Emanuel Sandhu thinks he can dance
Canadian figure skater showing his talents off the ice
|After failing to do so last season, Emanuel Sandhu has made it to the top 20 in this season's So You Think You Can Dance Canada. (courtesy of CTV)|
"I haven't really danced on stage probably since I left the National Ballet School in '97," Sandhu says. "I wouldn't say it's culture shock, but it's completely different from what I did on ice, but the more I get used to it, the more I find the similarities just because they're both performance arts. That's what keeps me focused.
"The production values in So You Think You Can Dance Canada are huge," he adds. "It's very inspiring and very motivating for the dancers. It is like being a rock star. I find that incredible because we're taking an art that may have once been suit and tie elitism -- especially with ballet -- and you're disseminating it into the masses by television and making it part of pop culture."
Growing up in Toronto, Sandhu, 28, both danced and skated. Although he never abandoned taking dance classes, placing second in senior men at the 1998 Canadian Championships definitely put skating on the front burner. He competed at worlds eight times, with a high placement of fifth in 2006. He won several Grand Prix events over the years and took gold at the Grand Prix Final in December 2003.
His last big competition was the 2007 world championships. He tried out for So You Think You Can Dance Canada last year, advancing from the regional audition in Vancouver to the finals in Toronto, but ultimately not making the program. This year, he was determined to earn a spot in the top 20. Unfortunately, skating nearly sabotaged him.
While skating Art on Ice shows in Switzerland in March, he tore cartilage in his right knee during the warm up for the final show. He underwent surgery and was diligent in rehab. Instead of attending the Vancouver audition, where he lives, he delayed until the Toronto audition, which gave him additional time to heal.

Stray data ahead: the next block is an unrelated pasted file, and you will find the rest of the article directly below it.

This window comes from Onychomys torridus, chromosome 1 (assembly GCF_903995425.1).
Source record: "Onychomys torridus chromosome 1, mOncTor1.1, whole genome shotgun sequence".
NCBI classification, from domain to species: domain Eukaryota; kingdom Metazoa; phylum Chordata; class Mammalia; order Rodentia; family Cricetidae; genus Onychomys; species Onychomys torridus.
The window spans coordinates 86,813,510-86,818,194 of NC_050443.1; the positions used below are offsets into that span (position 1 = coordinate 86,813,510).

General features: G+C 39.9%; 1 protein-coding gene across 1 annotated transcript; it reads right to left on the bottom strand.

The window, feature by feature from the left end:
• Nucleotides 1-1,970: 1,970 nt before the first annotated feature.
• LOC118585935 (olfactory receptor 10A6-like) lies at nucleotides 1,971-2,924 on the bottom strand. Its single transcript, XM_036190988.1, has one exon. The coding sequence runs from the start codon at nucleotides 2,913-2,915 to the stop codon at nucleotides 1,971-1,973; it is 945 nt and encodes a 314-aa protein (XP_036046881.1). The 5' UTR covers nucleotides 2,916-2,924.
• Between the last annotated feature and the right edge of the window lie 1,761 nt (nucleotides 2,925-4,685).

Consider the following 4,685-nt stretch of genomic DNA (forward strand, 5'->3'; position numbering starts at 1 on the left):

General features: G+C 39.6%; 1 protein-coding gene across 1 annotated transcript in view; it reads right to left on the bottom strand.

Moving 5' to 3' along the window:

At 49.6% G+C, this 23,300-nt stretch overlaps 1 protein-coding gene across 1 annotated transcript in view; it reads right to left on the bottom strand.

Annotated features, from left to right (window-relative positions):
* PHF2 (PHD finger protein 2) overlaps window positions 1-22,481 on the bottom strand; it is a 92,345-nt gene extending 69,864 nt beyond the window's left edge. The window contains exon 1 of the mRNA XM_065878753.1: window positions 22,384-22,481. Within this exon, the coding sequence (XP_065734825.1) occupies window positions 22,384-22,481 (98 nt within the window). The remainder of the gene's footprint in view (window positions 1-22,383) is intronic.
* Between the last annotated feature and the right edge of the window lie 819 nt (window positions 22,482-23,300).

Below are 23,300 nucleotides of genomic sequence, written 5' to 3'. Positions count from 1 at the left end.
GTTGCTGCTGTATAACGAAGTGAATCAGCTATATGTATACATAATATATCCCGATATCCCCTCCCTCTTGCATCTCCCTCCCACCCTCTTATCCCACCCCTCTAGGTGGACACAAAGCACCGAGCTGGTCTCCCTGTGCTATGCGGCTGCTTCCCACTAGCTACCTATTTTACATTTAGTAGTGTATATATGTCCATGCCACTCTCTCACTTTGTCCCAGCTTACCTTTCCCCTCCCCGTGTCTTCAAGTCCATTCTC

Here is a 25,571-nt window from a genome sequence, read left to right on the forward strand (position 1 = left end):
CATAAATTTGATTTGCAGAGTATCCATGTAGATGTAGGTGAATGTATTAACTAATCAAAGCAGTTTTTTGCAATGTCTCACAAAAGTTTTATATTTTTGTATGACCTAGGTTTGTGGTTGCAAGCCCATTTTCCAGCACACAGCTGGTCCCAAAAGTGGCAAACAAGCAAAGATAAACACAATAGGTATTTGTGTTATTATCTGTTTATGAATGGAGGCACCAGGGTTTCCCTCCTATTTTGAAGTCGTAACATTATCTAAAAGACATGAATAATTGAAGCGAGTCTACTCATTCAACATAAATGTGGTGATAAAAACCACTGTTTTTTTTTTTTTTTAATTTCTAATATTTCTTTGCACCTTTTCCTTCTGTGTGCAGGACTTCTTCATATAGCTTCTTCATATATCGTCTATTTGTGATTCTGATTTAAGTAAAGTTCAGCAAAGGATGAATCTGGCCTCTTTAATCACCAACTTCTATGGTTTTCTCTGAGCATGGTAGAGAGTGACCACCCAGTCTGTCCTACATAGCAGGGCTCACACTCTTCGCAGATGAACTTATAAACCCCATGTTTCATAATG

"Last year, I think I found out about the audition a day or two before," Sandhu says. "Instead of sitting home and thinking, 'I'm kind of scared to do this,' I was basically running to the audition, tying up my shoe laces and choreographing something in my head. It was really exciting. This year, [despite the injury] I felt more prepared and more stable as a dancer."
One huge difference between this show and skating is the very short amount of time the dancers have to learn new routines. Each week, they tape the competition show on Sunday night and it airs on Tuesday (when viewers vote for their favorite dancers). Wednesday nights are the live elimination shows -- two dancers are eliminated each week until the final four face off for the title of Canada's favorite dancer. Thursday, the dancers begin to learn their new routines, which have to be ready for Sunday.
"It's like a mini-Olympics every week in terms of the emotional intensity that we go through as dancers," says Sandhu. "You have to embody the character and the groove and the style of the genre you're performing plus learn the choreography."
As a singles skater, he never skated with a partner. He did take pas de deux classes in ballet school, and he took some partnering classes before this year's auditions. He also took classes in genres like hip-hop and ballroom to be better prepared. Sandhu says he loves working with a partner. For the first five weeks of the show, he's paired with Kim Gingras, unless one of them is eliminated.
"I see ballet as my formal training, and I've spent many years doing it," he notes. "When you're doing hip hop, you've got to let go of all that you've learned in ballet class because it's almost a completely opposite way of dancing."
The show tapes in Toronto, so his mother has been able to attend. An opera singer, she's the one who first put Sandhu into dance class because legendary ballet dancer Rudolf Nureyev was her idol.
"He's one of my dance idols as well," says Sandhu, who notes that, following his defection from the Soviet Union, Nureyev helped propel dance into pop culture in North America. "I think my mom's really happy that I'm kind of coming full circle."
At press time, Sandhu was about to tape his third show. Canadian fans can view the show on CTV and phone in their votes. There are also videos on CTV.ca. For those outside of Canada, most of his performances can be found on YouTube.
For fans of Sandhu's skating, he says doing So You Think You Can Dance Canada does not mean an end to his days on the ice. He's even maintained his eligibility, so he hasn't closed the door on a competitive return.
"Skating has been a huge part of my life for such a long time. It was brought me a lot of joy and a lot of heartache as well," he says. "It's not something I can now say I want to give up completely. It's certainly shaped who I am as a person and it's certainly shaped who I am as a dancer." To be continued.